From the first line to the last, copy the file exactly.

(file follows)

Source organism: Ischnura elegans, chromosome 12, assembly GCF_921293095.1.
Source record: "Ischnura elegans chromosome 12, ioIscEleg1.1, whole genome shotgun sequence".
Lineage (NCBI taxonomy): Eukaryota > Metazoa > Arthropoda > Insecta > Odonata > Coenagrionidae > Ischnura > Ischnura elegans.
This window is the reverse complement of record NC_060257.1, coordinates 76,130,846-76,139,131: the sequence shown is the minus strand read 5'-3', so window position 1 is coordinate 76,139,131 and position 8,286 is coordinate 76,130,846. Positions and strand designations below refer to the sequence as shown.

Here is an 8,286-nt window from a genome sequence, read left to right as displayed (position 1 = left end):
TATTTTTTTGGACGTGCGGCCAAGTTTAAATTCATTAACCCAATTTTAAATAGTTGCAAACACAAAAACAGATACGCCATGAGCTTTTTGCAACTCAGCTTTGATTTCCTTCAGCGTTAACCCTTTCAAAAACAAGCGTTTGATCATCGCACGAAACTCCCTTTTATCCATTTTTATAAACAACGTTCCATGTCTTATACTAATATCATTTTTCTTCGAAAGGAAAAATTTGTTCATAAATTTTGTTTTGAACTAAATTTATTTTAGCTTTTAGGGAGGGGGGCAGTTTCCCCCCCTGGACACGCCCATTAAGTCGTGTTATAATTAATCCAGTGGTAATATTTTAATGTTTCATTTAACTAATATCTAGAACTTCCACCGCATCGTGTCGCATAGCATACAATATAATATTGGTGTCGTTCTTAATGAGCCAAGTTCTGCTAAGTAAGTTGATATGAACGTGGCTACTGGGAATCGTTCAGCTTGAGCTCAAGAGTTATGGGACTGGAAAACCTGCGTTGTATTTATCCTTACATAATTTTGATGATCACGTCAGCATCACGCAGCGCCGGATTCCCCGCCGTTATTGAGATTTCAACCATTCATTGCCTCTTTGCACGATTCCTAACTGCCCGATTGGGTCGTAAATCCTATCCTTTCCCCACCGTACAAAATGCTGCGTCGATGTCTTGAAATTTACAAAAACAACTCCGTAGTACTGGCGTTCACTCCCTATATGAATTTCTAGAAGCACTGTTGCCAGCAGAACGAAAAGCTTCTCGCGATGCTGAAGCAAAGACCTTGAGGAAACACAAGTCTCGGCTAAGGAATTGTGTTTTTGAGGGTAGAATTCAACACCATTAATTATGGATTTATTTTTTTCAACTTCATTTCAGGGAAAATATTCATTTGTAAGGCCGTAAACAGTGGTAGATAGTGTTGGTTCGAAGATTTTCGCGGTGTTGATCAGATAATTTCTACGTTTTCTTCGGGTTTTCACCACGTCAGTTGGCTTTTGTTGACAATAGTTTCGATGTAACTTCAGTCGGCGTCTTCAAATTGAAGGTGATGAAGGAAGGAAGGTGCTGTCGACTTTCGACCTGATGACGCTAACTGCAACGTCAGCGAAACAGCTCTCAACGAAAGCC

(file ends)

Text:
Source organism: Ischnura elegans, chromosome 12, assembly GCF_921293095.1.
Source record: "Ischnura elegans chromosome 12, ioIscEleg1.1, whole genome shotgun sequence".
Lineage (NCBI taxonomy): Eukaryota > Metazoa > Arthropoda > Insecta > Odonata > Coenagrionidae > Ischnura > Ischnura elegans.
This window is the reverse complement of record NC_060257.1, coordinates 76,130,846-76,139,131: the sequence shown is the minus strand read 5'-3', so window position 1 is coordinate 76,139,131 and position 8,286 is coordinate 76,130,846. Positions and strand designations below refer to the sequence as shown.

Here is an 8,286-nt window from a genome sequence, read left to right as displayed (position 1 = left end):
TATTTTTTTGGACGTGCGGCCAAGTTTAAATTCATTAACCCAATTTTAAATAGTTGCAAACACAAAAACAGATACGCCATGAGCTTTTTGCAACTCAGCTTTGATTTCCTTCAGCGTTAACCCTTTCAAAAACAAGCGTTTGATCATCGCACGAAACTCCCTTTTATCCATTTTTATAAACAACGTTCCATGTCTTATACTAATATCATTTTTCTTCGAAAGGAAAAATTTGTTCATAAATTTTGTTTTGAACTAAATTTATTTTAGCTTTTAGGGAGGGGGGCAGTTTCCCCCCCTGGACACGCCCATTAAGTCGTGTTATAATTAATCCAGTGGTAATATTTTAATGTTTCATTTAACTAATATCTAGAACTTCCACCGCATCGTGTCGCATAGCATACAATATAATATTGGTGTCGTTCTTAATGAGCCAAGTTCTGCTAAGTAAGTTGATATGAACGTGGCTACTGGGAATCGTTCAGCTTGAGCTCAAGAGTTATGGGACTGGAAAACCTGCGTTGTATTTATCCTTACATAATTTTGATGATCACGTCAGCATCACGCAGCGCCGGATTCCCCGCCGTTATTGAGATTTCAACCATTCATTGCCTCTTTGCACGATTCCTAACTGCCCGATTGGGTCGTAAATCCTATCCTTTCCCCACCGTACAAAATGCTGCGTCGATGTCTTGAAATTTACAAAAACAACTCCGTAGTACTGGCGTTCACTCCCTATATGAATTTCTAGAAGCACTGTTGCCAGCAGAACGAAAAGCTTCTCGCGATGCTGAAGCAAAGACCTTGAGGAAACACAAGTCTCGGCTAAGGAATTGTGTTTTTGAGGGTAGAATTCAACACCATTAATTATGGATTTATTTTTTTCAACTTCATTTCAGGGAAAATATTCATTTGTAAGGCCGTAAACAGTGGTAGATAGTGTTGGTTCGAAGATTTTCGCGGTGTTGATCAGATAATTTCTACGTTTTCTTCGGGTTTTCACCACGTCAGTTGGCTTTTGTTGACAATAGTTTCGATGTAACTTCAGTCGGCGTCTTCAAATTGAAGGTGATGAAGGAAGGAAGGTGCTGTCGACTTTCGACCTGATGACGCTAACTGCAACGTCAGCGAAACAGCTCTCAACGAAAGCC